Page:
Our pets are living longer lives than ever before thanks, in part, to advances in veterinary medicine. November is Pet Cancer Awareness month. No one likes to talk about the “C” word, but because our pets are living longer it is a topic of conversation more pet parents are having with their veterinarians. 1 out of 4 dogs will develop cancer in their lives. And 50% of dogs over the age of 10 years old will also develop cancer. (There are fewer studies done on cats however, cats are also susceptible to cancer.) This post will discuss cancer and how to be vigilant against this horrible disease.
Neoplasia, tumor, cancer . . . you may have heard these terms before. Each of these has a different definition and it’s important to understand each of them to avoid any confusion.
How do you go about keeping a vigilant eye on developing neoplasias for your pet? Sometimes you can feel the tumor or see a mass on your pet. Tumors can be small (the size of a pea) or large (the size of a golf ball or bigger). Tumors can develop anywhere on your pet’s body. From the tip of their nose to the ends of their tails – anywhere is possible. We also shouldn’t forget that tumors can grow inside the body. These tumors cannot necessarily be seen or felt but your pet may give you clues or symptoms that there is something serious going on.
If you’re ever concerned that something isn’t right it is a great idea to discuss your concerns with a veterinarian. Some symptoms could indicate another issue or disease in your pet. So see your veterinarian before jumping to any conclusions.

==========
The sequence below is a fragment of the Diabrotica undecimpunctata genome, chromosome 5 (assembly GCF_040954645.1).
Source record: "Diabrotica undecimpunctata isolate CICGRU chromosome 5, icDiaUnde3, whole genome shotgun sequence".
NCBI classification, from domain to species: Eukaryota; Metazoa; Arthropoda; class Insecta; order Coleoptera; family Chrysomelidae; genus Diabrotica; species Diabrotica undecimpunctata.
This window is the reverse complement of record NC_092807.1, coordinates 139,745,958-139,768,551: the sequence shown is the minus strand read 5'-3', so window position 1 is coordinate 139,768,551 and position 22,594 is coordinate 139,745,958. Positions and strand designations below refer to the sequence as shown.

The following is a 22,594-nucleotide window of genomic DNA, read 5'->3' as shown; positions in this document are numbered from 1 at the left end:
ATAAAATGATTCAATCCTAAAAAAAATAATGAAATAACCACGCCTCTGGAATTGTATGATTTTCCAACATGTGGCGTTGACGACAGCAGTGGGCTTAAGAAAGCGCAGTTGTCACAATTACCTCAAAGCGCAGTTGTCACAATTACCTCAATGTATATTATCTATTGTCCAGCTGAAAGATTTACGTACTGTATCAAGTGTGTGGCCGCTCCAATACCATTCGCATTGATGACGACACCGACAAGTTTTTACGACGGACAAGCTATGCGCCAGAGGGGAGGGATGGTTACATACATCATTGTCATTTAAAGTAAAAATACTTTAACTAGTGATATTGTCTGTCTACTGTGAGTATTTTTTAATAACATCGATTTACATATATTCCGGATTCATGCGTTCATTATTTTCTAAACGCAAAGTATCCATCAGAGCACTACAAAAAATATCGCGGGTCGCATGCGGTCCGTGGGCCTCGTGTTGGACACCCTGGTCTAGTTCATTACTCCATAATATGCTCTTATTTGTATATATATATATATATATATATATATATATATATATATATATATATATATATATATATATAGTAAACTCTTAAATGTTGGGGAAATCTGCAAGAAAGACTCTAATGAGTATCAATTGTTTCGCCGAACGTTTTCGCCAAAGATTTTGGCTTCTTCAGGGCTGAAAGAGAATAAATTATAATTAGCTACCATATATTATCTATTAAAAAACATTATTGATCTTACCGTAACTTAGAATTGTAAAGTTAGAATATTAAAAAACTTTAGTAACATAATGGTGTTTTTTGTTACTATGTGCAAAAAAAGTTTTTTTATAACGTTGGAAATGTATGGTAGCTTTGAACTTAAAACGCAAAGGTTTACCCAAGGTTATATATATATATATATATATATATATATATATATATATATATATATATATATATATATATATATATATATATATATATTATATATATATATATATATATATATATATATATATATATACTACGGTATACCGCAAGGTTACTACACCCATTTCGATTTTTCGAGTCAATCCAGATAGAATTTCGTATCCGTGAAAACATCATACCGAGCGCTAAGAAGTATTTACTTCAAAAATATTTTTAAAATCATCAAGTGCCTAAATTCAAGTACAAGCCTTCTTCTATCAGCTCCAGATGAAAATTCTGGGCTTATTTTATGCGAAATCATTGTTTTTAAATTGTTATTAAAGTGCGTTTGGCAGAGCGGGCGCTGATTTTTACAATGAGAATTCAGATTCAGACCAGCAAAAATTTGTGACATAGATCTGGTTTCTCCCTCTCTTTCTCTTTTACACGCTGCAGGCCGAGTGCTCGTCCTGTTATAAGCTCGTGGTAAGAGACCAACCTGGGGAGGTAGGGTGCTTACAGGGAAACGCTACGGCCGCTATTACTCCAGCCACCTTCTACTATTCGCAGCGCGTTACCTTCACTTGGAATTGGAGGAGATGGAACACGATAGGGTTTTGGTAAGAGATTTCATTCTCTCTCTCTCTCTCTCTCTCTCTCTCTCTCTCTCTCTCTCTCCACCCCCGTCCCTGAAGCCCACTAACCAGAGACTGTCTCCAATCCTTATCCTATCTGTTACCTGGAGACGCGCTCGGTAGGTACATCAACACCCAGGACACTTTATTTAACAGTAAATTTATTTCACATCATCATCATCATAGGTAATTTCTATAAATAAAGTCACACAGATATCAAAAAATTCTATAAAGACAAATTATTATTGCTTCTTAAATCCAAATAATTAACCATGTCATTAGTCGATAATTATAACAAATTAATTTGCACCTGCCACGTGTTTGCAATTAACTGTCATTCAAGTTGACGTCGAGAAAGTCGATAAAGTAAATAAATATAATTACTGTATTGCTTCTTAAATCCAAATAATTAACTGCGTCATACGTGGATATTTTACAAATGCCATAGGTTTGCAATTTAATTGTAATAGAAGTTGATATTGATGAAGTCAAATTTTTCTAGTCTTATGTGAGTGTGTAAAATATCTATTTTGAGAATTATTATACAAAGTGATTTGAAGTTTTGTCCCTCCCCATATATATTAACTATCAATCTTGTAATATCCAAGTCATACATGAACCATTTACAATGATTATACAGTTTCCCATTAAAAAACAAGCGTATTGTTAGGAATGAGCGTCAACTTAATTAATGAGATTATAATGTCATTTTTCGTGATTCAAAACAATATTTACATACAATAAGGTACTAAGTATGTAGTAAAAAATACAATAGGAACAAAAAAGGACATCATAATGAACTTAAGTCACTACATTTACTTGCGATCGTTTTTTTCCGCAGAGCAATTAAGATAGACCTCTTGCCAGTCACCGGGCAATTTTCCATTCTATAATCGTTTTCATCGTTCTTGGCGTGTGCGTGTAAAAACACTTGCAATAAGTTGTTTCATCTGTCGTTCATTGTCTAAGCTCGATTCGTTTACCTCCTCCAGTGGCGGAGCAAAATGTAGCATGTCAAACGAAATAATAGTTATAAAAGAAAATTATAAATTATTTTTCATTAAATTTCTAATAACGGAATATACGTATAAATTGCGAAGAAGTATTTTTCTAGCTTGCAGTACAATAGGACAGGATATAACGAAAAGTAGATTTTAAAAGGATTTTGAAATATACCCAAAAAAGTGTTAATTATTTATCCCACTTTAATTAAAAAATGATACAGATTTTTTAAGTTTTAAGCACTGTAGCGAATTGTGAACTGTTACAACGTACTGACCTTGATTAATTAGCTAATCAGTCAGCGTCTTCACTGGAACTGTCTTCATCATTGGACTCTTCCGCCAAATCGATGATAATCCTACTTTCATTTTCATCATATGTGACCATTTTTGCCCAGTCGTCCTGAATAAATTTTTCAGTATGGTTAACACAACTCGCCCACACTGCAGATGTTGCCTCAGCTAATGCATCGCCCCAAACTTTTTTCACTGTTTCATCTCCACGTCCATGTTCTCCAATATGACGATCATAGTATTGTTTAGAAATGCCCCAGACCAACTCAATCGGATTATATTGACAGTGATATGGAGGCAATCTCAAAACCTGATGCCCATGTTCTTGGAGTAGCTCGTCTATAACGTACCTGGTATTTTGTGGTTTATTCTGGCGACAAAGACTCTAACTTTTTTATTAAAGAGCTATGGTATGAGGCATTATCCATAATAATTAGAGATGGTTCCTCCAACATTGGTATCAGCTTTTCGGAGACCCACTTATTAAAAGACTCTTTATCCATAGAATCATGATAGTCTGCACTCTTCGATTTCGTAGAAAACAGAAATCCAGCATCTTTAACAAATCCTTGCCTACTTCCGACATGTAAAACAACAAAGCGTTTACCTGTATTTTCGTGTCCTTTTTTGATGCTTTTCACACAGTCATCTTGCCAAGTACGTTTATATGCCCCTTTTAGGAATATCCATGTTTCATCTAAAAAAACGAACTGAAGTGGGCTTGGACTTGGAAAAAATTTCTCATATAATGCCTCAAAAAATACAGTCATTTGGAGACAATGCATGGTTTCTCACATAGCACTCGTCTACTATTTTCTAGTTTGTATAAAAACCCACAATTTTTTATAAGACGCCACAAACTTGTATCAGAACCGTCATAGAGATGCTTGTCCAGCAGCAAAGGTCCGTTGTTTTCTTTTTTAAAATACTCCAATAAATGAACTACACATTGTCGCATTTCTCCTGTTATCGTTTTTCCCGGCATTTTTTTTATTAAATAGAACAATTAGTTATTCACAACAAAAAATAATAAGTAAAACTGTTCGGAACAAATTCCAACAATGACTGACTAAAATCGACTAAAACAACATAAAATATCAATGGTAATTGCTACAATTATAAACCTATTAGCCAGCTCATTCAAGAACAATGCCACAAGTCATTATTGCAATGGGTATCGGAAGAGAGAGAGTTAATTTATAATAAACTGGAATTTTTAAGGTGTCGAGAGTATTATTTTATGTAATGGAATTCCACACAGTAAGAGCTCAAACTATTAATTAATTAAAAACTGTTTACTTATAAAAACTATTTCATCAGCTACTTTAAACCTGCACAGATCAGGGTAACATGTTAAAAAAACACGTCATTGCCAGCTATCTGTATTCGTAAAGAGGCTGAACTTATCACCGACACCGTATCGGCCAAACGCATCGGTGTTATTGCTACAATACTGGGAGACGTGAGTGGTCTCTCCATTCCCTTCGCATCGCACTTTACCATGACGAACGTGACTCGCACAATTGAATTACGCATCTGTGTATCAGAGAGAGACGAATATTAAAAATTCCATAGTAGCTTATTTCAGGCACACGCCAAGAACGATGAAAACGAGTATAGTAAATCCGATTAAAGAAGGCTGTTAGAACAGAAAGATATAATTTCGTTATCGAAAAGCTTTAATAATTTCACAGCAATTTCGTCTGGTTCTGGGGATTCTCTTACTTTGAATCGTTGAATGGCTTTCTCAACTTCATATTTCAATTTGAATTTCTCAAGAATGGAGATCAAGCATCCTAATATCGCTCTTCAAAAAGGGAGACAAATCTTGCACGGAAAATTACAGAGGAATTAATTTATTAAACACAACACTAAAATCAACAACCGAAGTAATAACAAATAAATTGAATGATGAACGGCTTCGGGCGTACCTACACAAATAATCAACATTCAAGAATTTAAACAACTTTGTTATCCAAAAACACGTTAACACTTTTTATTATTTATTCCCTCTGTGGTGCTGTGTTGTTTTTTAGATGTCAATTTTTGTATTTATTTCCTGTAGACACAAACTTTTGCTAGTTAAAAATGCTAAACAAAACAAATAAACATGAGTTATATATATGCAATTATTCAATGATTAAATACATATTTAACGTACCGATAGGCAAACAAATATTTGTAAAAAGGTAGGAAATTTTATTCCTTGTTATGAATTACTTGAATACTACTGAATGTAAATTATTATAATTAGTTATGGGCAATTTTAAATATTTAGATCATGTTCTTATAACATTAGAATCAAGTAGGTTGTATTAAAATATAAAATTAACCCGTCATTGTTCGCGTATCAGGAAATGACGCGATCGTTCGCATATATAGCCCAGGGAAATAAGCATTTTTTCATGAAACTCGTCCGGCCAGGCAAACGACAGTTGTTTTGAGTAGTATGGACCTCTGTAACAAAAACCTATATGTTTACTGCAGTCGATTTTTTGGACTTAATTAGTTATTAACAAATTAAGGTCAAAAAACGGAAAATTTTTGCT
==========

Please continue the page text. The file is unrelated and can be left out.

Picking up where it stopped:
Symptoms to look out for include:
The tumors that grow inside the body usually require some type of imaging to find. This can include x-rays, CT scan, MRI, or an ultrasound. Unfortunately, there is no blood test to screen for most cancers in pets. In some cases it will require multiple types of imaging to determine where the tumor is and how big it is.
What do you do if you find a tumor on your pet or notice odd symptoms? The next step is to call your veterinarian and schedule an appointment. The appointment should focus on the mass and what can be done to determine if the tumor is malignant or benign and to discuss the symptoms you are seeing at home. There are several ways to determine whether or not a mass is malignant or benign and your veterinarian will discuss the pros and cons of each procedure. A first step to determine whether or not a mass is malignant may require the doctor to collect cells from the mass and submitting them to a laboratory to have a pathologist evaluate the sample. The results for this type of testing generally takes 3-5 business days, but some samples require special testing which may require 1 to 2 weeks for results.
If your pet has a benign tumor, you may elect to have it surgically removed. Even though it is a benign tumor, reasons for removal can vary from helping to keep a pet comfortable to stopping the mass from growing larger. However, malignant tumors may require additional treatment. There are board certified veterinary oncologists who specialize in the treatment of cancer. They can work with you to develop a treatment plan to slow or stop the growth or spread of the cancer. Treatments for cancer in pets are becoming more reflective of the options available to people. Chemotherapy, radiation, immunotherapy, and surgery are now all options available to our pets.